Beijing authorities destroyed Ai Weiwei's studio without warning last Friday, three years after the artist relocated from China to Berlin.

On Friday, without any prior warning, one of  Ai Weiwei’s studios was demolished by Beijing’s authorities. Since Saturday, the longtime critic of the Chinese government has been posting videos showing clouds of dust caused by the sudden demolition of a studio he has been using since 2006. The latest one, posted today, clearly shows all the studio walls have been removed – leaving a trail of destruction in their midst.

The artist’s website also appears to be down. 

The demolition comes three years after the controversial artist relocated from Beijing to Berlin. Ai wasn’t present at the industrial demolition but has confirmed that some works have been damaged.

Speaking to NPR, Ai confirmed that the studio had received a forced removal notice but was still surprised when the demolishers turned up unannounced, and began tearing down the studio walls well before the indicated deadline. “Cultural structures do not really exist in a communist society. Art is seen as either party propaganda or as Western spiritual pollution,” Ai told National Public Radio. “The demolition of an artist’s studio or the eviction of artists as a silencing strategy doesn’t affect that society at all. It will remain the same society under one authority, one voice, and one ideology. It used to be called communism, but now it is state capitalism — a capitalism where the communists dominate both profit and power.”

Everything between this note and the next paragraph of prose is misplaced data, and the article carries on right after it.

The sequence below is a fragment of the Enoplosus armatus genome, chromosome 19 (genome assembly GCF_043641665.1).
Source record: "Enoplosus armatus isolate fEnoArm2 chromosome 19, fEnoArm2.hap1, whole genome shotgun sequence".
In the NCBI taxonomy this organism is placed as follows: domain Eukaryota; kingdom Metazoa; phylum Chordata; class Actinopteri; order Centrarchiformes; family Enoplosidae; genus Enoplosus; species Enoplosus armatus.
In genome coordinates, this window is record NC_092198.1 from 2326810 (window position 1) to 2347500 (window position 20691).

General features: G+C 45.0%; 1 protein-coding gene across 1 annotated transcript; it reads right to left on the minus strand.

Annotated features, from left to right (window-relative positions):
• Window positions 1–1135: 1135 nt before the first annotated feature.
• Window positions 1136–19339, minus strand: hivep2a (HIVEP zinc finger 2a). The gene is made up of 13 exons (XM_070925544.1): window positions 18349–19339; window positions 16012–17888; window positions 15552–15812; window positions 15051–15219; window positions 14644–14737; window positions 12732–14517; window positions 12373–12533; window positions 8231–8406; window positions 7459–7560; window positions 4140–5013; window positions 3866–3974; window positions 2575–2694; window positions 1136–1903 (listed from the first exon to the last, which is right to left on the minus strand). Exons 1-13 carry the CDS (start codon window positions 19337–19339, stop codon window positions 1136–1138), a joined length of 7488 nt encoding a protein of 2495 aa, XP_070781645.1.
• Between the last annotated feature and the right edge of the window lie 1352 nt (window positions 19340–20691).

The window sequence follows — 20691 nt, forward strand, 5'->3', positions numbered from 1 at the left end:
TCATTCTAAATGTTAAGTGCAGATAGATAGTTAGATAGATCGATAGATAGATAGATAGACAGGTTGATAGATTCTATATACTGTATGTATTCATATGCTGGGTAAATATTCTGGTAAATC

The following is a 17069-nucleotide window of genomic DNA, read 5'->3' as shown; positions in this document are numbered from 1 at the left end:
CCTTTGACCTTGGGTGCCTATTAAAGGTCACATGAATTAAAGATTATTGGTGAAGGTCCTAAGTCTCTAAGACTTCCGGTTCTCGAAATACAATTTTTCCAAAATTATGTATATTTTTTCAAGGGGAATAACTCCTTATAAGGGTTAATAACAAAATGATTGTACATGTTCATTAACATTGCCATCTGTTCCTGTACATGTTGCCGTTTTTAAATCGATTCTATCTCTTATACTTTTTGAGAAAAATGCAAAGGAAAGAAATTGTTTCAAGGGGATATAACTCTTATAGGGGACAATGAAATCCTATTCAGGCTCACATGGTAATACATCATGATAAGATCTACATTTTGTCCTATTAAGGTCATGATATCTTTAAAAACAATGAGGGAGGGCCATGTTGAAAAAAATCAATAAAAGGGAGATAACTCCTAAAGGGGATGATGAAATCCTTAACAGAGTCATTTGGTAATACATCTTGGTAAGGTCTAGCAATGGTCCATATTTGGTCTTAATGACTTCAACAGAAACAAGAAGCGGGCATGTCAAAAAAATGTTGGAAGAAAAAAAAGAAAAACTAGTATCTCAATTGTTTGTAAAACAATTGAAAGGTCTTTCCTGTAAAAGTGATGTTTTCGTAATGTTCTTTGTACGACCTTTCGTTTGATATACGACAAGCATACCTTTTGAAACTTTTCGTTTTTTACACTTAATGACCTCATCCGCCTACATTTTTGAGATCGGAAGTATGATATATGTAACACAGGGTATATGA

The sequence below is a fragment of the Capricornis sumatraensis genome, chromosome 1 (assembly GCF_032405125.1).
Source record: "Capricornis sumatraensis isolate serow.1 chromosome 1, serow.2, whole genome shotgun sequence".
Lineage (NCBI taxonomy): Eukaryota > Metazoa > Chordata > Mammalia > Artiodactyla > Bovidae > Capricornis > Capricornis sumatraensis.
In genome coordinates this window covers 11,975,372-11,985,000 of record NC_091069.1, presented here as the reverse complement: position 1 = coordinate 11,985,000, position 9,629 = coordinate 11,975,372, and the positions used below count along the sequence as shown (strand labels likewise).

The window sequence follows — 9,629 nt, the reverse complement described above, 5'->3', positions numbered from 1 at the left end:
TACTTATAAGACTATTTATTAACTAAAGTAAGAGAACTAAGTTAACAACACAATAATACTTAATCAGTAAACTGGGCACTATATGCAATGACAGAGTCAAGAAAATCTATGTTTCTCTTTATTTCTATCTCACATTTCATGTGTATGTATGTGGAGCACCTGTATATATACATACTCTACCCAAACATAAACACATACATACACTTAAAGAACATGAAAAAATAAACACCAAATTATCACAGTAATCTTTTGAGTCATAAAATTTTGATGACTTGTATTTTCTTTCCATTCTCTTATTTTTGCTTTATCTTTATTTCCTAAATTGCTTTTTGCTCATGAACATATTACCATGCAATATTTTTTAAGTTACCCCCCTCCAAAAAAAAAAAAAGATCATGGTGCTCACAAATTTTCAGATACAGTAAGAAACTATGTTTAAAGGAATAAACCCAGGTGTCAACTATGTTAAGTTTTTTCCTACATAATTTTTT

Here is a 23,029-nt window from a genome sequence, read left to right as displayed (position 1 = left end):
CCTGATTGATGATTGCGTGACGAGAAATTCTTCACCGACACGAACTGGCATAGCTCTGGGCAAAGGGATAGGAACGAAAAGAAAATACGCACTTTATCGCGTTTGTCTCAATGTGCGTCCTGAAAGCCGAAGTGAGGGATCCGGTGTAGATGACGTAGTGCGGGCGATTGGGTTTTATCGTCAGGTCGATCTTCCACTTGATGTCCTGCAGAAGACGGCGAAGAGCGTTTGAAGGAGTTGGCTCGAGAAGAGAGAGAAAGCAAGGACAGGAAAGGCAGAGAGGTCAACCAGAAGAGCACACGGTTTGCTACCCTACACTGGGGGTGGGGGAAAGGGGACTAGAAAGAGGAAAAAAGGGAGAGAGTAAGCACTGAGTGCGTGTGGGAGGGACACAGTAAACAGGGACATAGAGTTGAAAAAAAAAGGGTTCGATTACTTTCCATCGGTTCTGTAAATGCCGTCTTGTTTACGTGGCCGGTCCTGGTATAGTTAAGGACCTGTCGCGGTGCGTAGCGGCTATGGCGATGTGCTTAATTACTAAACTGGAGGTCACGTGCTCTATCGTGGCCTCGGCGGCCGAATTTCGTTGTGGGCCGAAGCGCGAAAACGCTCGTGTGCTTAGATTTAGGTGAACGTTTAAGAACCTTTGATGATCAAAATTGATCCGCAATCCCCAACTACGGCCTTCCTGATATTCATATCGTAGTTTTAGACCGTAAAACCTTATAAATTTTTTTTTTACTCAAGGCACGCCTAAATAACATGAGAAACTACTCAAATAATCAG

Last month, Frieze reported that some buildings were already being earmarked for demolition, as red spray-painted 拆  (meaning “tear down”) began appearing on walls around the arts enclave. Artnet News has also been covering the forced closure of the contemporary art community, with several galleries confirming they too have been notified of immediate demolitions.

Associated Press has been reporting on the current redeveloped in part of Beijing, saying “large swaths of the suburbs over the past year in a building safety campaign.”

This isn’t the first time Ai’s workplace has been the target of Chinese officials. In 2011, the artist was also given notice that his studio would be torn down, only for the bulldozers to turn up, again unannounced, several days prior to the scheduled date. In an interview conducted by The New York Times, Ai said the government workers were less than sympathetic to his plight: “They said, ‘If the studio is to be taken down, it doesn’t matter if it’s sooner or later’.”